In some SPAN configurations, multiple copies of the same source packet are sent to the SPAN destination port. For example, a bidirectional (both ingress and egress) SPAN session is configured for sources a1 and a2 to a destination port d1. If a packet enters the Internet Router through a1 and gets switched to a2, both incoming and outgoing packets are sent to destination port d1; both packets would be the same (unless a Layer-3 rewrite had occurred, in which case the packets would be different).

SPAN Configuration Guidelines and Restrictions

Follow these guidelines and restrictions when configuring SPAN:

Configuring SPAN

These sections describe how to configure SPAN:

Configuring SPAN Sources

To configure the source for a SPAN session, perform this task:

Command Purpose
Router(config)# monitor session session_number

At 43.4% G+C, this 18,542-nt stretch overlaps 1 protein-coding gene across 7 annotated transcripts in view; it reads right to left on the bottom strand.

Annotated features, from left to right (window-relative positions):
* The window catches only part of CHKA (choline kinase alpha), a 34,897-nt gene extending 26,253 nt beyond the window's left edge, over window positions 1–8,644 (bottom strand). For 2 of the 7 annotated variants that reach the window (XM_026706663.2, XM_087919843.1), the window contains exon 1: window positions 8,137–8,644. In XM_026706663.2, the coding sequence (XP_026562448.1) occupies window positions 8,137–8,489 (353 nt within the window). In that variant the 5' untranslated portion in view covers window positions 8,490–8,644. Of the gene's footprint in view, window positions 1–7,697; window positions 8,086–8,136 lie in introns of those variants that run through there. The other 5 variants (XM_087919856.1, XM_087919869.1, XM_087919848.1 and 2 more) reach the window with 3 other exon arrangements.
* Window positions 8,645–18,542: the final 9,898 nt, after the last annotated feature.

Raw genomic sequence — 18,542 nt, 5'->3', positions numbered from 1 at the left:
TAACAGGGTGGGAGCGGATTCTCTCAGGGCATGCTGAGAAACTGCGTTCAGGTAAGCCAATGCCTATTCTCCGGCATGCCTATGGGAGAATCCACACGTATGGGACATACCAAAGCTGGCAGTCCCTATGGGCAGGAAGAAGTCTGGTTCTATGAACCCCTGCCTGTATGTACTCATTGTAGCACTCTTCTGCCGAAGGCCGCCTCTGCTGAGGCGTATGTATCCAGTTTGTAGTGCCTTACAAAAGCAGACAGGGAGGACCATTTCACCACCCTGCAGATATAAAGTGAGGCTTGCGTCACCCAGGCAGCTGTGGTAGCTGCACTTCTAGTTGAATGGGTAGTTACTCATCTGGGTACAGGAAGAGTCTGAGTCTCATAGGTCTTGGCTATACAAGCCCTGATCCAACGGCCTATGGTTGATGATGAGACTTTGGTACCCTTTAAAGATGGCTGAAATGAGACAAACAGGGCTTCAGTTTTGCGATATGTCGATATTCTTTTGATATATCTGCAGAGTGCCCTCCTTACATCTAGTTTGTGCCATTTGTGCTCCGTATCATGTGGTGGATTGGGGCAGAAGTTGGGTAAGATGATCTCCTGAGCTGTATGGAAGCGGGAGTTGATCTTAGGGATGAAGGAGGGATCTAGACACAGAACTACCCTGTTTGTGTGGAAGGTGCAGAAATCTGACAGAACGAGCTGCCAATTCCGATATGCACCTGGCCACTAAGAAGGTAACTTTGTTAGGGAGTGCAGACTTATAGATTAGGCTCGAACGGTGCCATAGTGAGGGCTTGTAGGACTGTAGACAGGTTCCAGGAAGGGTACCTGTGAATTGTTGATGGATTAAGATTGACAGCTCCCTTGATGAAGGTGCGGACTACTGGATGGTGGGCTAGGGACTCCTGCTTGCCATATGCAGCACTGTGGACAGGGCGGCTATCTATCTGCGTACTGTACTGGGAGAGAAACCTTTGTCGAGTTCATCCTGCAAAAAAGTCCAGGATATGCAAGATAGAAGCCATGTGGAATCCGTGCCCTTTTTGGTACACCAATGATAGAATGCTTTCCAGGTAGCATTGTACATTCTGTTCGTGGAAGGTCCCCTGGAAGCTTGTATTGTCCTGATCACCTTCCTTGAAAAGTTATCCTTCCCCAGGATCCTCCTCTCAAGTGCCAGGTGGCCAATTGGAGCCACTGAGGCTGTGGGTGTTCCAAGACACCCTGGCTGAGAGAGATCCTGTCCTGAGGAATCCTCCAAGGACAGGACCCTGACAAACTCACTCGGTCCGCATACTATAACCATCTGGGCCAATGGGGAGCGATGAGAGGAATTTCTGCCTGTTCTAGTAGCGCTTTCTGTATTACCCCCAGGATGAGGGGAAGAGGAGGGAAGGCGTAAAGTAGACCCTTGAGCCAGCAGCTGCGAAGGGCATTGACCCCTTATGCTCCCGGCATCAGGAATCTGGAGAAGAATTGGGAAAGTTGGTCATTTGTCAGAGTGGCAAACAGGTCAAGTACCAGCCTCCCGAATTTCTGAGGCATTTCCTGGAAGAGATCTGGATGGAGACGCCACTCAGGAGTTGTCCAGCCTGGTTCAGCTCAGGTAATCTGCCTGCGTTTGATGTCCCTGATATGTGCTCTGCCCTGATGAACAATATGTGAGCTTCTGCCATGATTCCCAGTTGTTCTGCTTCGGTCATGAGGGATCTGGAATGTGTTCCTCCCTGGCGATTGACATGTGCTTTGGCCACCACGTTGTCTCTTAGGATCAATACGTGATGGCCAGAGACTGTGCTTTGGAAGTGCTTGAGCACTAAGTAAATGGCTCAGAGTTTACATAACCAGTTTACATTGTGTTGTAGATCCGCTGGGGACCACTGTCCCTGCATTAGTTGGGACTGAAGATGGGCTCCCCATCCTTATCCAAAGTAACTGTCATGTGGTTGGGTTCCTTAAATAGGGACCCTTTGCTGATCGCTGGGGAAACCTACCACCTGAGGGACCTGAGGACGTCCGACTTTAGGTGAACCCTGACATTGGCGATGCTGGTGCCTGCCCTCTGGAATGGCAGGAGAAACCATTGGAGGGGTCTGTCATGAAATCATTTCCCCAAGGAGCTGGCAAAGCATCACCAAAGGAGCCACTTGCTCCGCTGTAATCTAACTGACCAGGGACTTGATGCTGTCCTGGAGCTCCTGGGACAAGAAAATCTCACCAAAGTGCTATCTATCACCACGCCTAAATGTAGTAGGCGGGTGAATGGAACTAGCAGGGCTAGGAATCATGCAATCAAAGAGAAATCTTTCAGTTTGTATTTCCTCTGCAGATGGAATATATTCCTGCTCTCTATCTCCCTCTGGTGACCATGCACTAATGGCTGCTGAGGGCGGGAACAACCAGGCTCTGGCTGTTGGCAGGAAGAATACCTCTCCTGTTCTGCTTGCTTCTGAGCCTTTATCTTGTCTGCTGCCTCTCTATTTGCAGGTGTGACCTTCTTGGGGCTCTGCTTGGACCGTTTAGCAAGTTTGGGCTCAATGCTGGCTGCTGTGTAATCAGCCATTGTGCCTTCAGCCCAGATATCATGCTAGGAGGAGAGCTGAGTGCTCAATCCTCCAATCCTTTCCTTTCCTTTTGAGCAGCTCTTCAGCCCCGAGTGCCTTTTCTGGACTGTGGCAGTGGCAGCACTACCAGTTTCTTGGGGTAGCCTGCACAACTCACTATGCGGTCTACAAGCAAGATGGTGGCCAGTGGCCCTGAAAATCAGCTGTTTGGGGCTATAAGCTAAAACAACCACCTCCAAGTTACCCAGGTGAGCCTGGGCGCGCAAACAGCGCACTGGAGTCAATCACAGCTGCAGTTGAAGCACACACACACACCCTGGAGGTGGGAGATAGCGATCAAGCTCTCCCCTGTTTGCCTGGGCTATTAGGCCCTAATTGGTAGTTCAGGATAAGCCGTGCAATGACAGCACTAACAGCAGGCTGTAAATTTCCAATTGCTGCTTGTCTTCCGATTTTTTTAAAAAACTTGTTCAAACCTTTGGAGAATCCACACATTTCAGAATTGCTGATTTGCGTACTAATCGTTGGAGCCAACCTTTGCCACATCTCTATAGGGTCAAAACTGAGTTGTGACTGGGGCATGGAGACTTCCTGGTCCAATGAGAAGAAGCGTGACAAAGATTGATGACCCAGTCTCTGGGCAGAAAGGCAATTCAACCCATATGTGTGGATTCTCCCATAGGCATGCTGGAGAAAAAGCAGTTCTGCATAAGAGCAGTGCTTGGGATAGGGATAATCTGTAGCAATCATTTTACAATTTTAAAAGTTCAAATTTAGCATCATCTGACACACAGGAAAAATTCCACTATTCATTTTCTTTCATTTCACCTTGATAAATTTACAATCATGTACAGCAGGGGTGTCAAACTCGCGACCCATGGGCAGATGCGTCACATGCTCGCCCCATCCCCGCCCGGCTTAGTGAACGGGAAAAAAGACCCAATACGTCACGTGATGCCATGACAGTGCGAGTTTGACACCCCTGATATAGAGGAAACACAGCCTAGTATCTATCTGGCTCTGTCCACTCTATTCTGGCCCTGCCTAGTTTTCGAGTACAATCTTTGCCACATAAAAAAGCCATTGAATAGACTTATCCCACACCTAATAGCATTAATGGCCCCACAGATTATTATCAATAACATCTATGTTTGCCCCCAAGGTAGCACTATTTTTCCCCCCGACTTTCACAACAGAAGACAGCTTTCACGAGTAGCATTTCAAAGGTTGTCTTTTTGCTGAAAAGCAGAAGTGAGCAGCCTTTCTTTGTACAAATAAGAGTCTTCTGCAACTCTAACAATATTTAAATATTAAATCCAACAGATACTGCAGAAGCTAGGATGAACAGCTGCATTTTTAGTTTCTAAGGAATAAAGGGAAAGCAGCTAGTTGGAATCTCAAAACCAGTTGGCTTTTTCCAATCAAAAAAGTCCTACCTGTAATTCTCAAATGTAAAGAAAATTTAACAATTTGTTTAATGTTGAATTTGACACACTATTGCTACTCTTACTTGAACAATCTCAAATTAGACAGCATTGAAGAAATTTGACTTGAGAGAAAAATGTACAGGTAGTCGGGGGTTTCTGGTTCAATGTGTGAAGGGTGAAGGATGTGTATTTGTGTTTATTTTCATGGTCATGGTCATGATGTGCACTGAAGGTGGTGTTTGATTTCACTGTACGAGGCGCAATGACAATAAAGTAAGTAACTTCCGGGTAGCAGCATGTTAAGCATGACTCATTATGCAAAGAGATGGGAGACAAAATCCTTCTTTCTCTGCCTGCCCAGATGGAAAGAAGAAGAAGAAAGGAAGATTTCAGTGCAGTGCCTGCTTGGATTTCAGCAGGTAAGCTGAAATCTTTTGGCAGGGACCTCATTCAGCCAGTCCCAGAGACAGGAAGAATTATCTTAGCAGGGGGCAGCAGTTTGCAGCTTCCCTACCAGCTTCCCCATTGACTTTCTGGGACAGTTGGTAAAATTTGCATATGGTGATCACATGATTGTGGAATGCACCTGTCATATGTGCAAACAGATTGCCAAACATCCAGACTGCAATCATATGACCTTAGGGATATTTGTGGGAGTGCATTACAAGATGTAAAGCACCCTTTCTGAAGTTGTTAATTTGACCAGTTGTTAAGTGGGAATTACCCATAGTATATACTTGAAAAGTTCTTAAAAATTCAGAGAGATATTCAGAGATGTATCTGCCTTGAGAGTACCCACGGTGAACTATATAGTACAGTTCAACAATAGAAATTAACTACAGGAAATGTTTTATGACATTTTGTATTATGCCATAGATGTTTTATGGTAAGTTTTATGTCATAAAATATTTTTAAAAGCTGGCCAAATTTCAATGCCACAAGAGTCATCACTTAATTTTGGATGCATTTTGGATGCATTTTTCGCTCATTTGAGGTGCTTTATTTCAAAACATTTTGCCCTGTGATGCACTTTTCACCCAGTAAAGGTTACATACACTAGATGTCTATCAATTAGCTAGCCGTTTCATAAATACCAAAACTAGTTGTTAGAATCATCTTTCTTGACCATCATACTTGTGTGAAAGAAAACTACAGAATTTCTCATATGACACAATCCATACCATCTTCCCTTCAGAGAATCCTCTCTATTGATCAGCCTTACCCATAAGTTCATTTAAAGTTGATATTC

{source {interface type slot/port} | {vlan vlan_ID}} 
[, | - | rx | tx | both]

Configures the SPAN session number (1 or 2), the source ports or VLANs, and the traffic direction to be monitored.

Router(config)# no monitor session session_number 
[{source {interface type slot/port} | {vlan vlan_ID}} 
[, | - | rx | tx | both]]

Clears the SPAN source configuration.

This example shows how to configure SPAN session 1 to monitor bidirectional traffic from source Fast Ethernet port 5/1:

Router(config)# monitor session 1 source interface fastethernet 5/1

Configuring SPAN Destinations

To configure the destination for a SPAN session, perform this task: